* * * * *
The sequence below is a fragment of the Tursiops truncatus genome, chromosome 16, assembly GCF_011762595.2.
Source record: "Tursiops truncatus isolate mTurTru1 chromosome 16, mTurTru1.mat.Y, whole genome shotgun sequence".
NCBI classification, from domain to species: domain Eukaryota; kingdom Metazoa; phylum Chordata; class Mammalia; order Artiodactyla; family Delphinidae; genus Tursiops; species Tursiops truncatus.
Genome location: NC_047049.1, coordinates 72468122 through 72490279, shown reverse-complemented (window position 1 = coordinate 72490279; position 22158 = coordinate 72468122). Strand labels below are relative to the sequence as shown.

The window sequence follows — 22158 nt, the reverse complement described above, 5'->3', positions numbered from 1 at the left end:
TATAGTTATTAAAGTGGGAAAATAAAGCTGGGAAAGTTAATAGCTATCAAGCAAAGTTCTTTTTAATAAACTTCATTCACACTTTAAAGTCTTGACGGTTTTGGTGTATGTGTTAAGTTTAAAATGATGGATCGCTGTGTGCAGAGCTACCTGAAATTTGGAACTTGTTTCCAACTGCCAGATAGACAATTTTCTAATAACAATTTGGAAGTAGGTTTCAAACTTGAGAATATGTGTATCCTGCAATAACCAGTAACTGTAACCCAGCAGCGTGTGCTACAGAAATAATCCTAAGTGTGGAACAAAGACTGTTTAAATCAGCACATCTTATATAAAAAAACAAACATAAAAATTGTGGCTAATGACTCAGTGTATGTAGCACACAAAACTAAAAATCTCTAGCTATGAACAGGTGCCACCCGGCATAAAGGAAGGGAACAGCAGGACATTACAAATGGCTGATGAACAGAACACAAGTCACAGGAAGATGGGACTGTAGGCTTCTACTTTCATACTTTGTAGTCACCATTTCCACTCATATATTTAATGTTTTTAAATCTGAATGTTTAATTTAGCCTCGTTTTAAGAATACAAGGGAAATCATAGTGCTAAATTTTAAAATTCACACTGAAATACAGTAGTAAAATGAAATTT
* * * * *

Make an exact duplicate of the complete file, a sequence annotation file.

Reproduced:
The sequence below is a fragment of the Tursiops truncatus genome, chromosome 16, assembly GCF_011762595.2.
Source record: "Tursiops truncatus isolate mTurTru1 chromosome 16, mTurTru1.mat.Y, whole genome shotgun sequence".
NCBI classification, from domain to species: domain Eukaryota; kingdom Metazoa; phylum Chordata; class Mammalia; order Artiodactyla; family Delphinidae; genus Tursiops; species Tursiops truncatus.
Genome location: NC_047049.1, coordinates 72468122 through 72490279, shown reverse-complemented (window position 1 = coordinate 72490279; position 22158 = coordinate 72468122). Strand labels below are relative to the sequence as shown.

The window sequence follows — 22158 nt, the reverse complement described above, 5'->3', positions numbered from 1 at the left end:
TATAGTTATTAAAGTGGGAAAATAAAGCTGGGAAAGTTAATAGCTATCAAGCAAAGTTCTTTTTAATAAACTTCATTCACACTTTAAAGTCTTGACGGTTTTGGTGTATGTGTTAAGTTTAAAATGATGGATCGCTGTGTGCAGAGCTACCTGAAATTTGGAACTTGTTTCCAACTGCCAGATAGACAATTTTCTAATAACAATTTGGAAGTAGGTTTCAAACTTGAGAATATGTGTATCCTGCAATAACCAGTAACTGTAACCCAGCAGCGTGTGCTACAGAAATAATCCTAAGTGTGGAACAAAGACTGTTTAAATCAGCACATCTTATATAAAAAAACAAACATAAAAATTGTGGCTAATGACTCAGTGTATGTAGCACACAAAACTAAAAATCTCTAGCTATGAACAGGTGCCACCCGGCATAAAGGAAGGGAACAGCAGGACATTACAAATGGCTGATGAACAGAACACAAGTCACAGGAAGATGGGACTGTAGGCTTCTACTTTCATACTTTGTAGTCACCATTTCCACTCATATATTTAATGTTTTTAAATCTGAATGTTTAATTTAGCCTCGTTTTAAGAATACAAGGGAAATCATAGTGCTAAATTTTAAAATTCACACTGAAATACAGTAGTAAAATGAAATTT